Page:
The hon. Gentleman asked me to meet the Home Secretary. I assure him that I regularly discuss these issues with the Home Secretary; we have a mutual interest in them. He may be interested to know that very recently—just two or three weeks ago—the Home Secretary and I jointly chaired a hate crime action panel, to which we invited a number of groups, including the two he mentioned, to discuss what more we can do.
I have read the Casey review, which considers many important aspects of integration. The Refugee Council has called for a comprehensive refugee integration strategy, and that is echoed in what we on the all-party group on refugees, which I chair, are finding in our public “Refugees Welcome” inquiry. Refugees have told us that they want to learn English, to work and to integrate, so will the Government support the expansion of the Syrian resettlement programme to create a comprehensive refugee integration strategy?
The hon. Lady is right to raise the importance of making sure that refugees are integrated quickly and properly, and of providing the resources for that. She will know that a number of programmes are in place to do just that. If she believes that there is more that can be done, I am happy to learn more from her.
I congratulate Mr Betts on securing this very important urgent question, but I think we could sometimes be a little bit more positive about this. In Wellingborough, we have an integrated multicultural community, and we have had it for a very long time. We have Muslim, Hindu, Sikh and Christian—both Labour and Conservative—councillors and candidates, and we have temples, mosques and churches. I wonder whether someone from the Secretary of State’s Department might at some point come down to see how this can work well, rather than for us always to concentrate just on where it is going wrong.
I think that is a very good idea. Again, my hon. Friend highlights something that we should never forget: we are talking about the challenges and how to deal with them, but so many immigrants who, through the ages, have come to this great country have made a huge contribution to our country and made us so much stronger.
I welcome all efforts to improve integration in the UK—this is not the first study to find problems in this area—but I am concerned that there is no real understanding in the report of the simple truth that integration is a two-way street and should definitely not be used, as it so often is, as a stick with which to beat the minority communities of Britain. Given that, will the Minister consider what work can be done to understand, as Casey does not, the drivers of isolation? Alongside asking our minority communities to do more, how can we encourage our majority community to play their part too, so that integration can be truly a success for our country?
I know the hon. Lady feels passionately about these issues. She has thought a lot about them, and I think she will have some good suggestions. I am always very happy to speak to her about this. However, I think it is a bit unfair to Dame Louise Casey to say that she does not recognise that this is a two-way street. Dame Louise has come up with some specific recommendations, and I think we should take them seriously. She recognises—I have discussed this with her in the past, and it is reflected in the report—that there is a role for everyone in all communities to play.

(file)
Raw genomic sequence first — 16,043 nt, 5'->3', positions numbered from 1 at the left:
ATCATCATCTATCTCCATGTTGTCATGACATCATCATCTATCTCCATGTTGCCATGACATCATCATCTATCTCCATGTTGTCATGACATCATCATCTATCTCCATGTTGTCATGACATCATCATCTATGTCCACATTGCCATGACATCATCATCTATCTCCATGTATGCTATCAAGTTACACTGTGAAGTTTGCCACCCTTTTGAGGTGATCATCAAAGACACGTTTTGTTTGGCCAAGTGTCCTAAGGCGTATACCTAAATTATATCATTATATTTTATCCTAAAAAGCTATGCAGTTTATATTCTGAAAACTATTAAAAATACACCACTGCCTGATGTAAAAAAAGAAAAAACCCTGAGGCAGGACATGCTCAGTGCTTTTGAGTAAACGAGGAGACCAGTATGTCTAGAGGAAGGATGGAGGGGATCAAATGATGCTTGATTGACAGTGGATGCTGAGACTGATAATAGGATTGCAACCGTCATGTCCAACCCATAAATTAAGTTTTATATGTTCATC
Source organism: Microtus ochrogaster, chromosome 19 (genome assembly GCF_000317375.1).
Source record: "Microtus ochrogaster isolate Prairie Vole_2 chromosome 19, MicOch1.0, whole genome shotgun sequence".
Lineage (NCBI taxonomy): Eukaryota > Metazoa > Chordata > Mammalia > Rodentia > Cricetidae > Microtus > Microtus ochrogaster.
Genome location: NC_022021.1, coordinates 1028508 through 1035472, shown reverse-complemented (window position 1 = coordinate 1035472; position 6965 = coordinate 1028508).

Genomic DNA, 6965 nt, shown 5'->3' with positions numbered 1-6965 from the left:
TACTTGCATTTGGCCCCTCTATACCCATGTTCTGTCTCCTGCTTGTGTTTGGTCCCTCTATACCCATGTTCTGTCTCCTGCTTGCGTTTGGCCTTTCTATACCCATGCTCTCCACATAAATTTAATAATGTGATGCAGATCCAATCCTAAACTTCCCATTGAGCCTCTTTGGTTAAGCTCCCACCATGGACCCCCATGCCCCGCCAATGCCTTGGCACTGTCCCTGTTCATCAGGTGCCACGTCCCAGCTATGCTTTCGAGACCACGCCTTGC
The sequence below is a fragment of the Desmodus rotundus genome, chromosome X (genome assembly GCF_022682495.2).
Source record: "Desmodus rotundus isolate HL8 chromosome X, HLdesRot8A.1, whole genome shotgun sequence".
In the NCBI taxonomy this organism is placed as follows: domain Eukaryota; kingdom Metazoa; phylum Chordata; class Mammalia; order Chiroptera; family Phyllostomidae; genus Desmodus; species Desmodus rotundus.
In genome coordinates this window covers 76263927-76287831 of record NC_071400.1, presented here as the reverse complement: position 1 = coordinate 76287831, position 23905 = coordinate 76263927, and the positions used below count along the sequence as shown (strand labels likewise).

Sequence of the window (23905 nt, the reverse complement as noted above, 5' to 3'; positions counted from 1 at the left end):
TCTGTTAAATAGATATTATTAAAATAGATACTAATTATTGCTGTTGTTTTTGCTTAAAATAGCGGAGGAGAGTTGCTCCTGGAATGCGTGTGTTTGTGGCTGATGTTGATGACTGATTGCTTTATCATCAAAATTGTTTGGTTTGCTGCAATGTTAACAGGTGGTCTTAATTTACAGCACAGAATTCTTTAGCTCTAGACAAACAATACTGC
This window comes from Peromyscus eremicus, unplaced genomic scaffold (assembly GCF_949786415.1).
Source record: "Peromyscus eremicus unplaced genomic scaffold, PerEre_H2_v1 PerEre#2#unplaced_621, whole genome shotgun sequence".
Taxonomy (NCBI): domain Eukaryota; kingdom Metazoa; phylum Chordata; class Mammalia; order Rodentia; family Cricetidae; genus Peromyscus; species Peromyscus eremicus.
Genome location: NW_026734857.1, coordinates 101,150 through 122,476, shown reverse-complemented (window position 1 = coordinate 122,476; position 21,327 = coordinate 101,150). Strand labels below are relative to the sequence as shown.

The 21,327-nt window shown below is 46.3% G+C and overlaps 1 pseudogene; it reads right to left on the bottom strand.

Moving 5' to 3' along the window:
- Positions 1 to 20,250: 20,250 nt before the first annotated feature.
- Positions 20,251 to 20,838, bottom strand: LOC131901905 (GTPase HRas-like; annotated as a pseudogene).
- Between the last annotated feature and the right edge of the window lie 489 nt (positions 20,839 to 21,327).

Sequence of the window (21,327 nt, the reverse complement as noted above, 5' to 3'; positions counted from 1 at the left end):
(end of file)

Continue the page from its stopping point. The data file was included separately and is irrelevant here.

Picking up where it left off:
As Bedford has been home to people of many national origins for many decades, we can see, as the report shows, that some communities follow intergenerational dispersion, with children and grandchildren living away from their grandparents, and that others follow intergenerational proximity, with children and grandchildren living next door to their grandparents. May I draw the Secretary of State’s attention to recommendation 10 on the use of housing policy to encourage dispersion, and will he consider the possibility of using planning policy to encourage the dispersion of places of worship?
I listened carefully to what my hon. Friend has said. I know from visiting his constituency with him a number of times that he takes these issues very seriously, and that he is able to look at these issues in his constituency and to suggest certain ideas. I will certainly look carefully at recommendation 10.
First, I want to echo the remark made by my hon. Friend Shabana Mahmood about integration being a two-way street. I want to highlight that the previous Labour Government set up the forced marriage unit and the community cohesion unit—I was involved in establishing both units—which did excellent work in tackling the underlying causes, particularly in relation to human rights violations. I urge the Secretary of State to make sure that we provide service providers with the resources to address those issues.
Secondly, on discrimination, ethnic minority graduates are twice as likely to be unemployed, as are white working-class graduates. I therefore urge the Secretary of State to prioritise addressing the underlying problems and barriers to equality.
Finally, I want to draw attention to social integration. I have as many challenges in my constituency in encouraging middle-class newcomers to integrate with the settled communities, which are predominately ethnic minority communities, as I do the other way around. We all have a part to play, and if we can connect those communities together through projects, mentoring and engagement, we can genuinely have a two-way process and a practical way to integrate people, rather than stigmatising certain communities—in the case of this report, the Muslim community.